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Lagos Governor’s wife urges women to adopt proper child birth spacing

Wife of the Lagos State Governor, Mrs Abimbola Fashola, has urged women to adopt proper child birth spacing to ensure survival and successful future of a child. Fashola made the call in Lagos at the 12th Babies and Moms Expo on Wednesday organised by Afribaby Initiative and entitled “Great Mothers, Happy Babies’’. She said that inadequate child spacing could affect not only the health of children and mothers but also a child’s future successes.

First Lady of Lagos State, Dame Emmanuella Abimbola Fashola,
First Lady of Lagos State, Dame Emmanuella Abimbola Fashola,

According to her, two and a half to three years between births is usually best for the wellbeing of the mother and her children. “Studies have shown that if couples space birth two to three years, death rate of children under the age of five could definitely drop. “Planning enough time in-between pregnancies increases the chance of a good outcome for the mother and each of her babies as well as increases the chances of healthy mother and surviving children.

“It also allow parents to devote more time to each child in the early years, easing pressures on the family’s finances and giving parents more time for other activities than child bearing alone,’’ she said. Prof. Adenike Grange, a former Minister of Health, in her address urged mothers to take charge of their children’s future by ensuring adequate exclusive breastfeeding, immunisation and nutrition.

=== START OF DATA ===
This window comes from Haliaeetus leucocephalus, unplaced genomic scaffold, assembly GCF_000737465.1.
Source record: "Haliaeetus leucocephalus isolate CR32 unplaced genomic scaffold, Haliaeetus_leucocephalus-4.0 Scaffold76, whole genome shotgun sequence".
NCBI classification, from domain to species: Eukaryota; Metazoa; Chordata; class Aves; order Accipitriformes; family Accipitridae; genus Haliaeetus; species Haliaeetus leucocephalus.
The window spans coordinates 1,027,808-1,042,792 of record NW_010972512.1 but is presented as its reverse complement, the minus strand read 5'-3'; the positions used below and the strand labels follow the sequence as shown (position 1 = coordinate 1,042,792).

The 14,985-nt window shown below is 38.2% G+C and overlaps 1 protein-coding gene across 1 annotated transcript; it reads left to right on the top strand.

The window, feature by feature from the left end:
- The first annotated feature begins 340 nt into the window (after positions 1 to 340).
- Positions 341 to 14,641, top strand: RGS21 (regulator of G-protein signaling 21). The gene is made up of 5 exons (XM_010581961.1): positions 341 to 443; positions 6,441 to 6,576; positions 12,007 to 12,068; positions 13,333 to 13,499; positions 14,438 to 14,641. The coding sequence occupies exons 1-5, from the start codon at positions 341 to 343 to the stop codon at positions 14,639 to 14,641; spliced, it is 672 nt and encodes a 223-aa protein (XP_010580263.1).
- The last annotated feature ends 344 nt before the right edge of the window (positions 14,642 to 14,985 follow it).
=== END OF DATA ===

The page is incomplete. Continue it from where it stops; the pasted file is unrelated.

Grange, who was represented by Dr Yewande Adeshina, Special Adviser to Gov. Babatunde Fashola on Public Health, said that mothers had a big role in the survival and future of their children. “The survival, education, proper upbringing and future of a child rest in the shoulders of the mother. “They have the key responsibility of molding and shaping children into responsible and successful adults to drive the future, development and progress of the country,’’ she said.

Also speaking, Prof. Adewale Oke, Chief Medical Director of the Lagos State University Teaching Hospital (LASUTH), said that reducing child mortality and ensuring child survival required collective efforts. “The government, health practitioners, parents and non-governmental organisations have a role to play in ensuring that the high rate of child mortality in Nigeria reduces.

“This is why LASUTH is supporting Afribaby Initiative to promote and advocate for adequate healthcare for mothers and their babies,’’ he said. Dr Oscar Odiboh, Founder Afribaby Initiative, said the Expo was to recognise organisations and individuals who had been supporting the cause of child health and survival. Odiboh urged government at all levels to support babies and mothers recently rescued by the Nigerian Army from Sambisa Forest in Bornu to secure their health.

He also called on well-meaning Nigerians, organisations and the government to support the initiative’s Breast Milk Bank Project to cater for abandoned, motherless and other needy babies.


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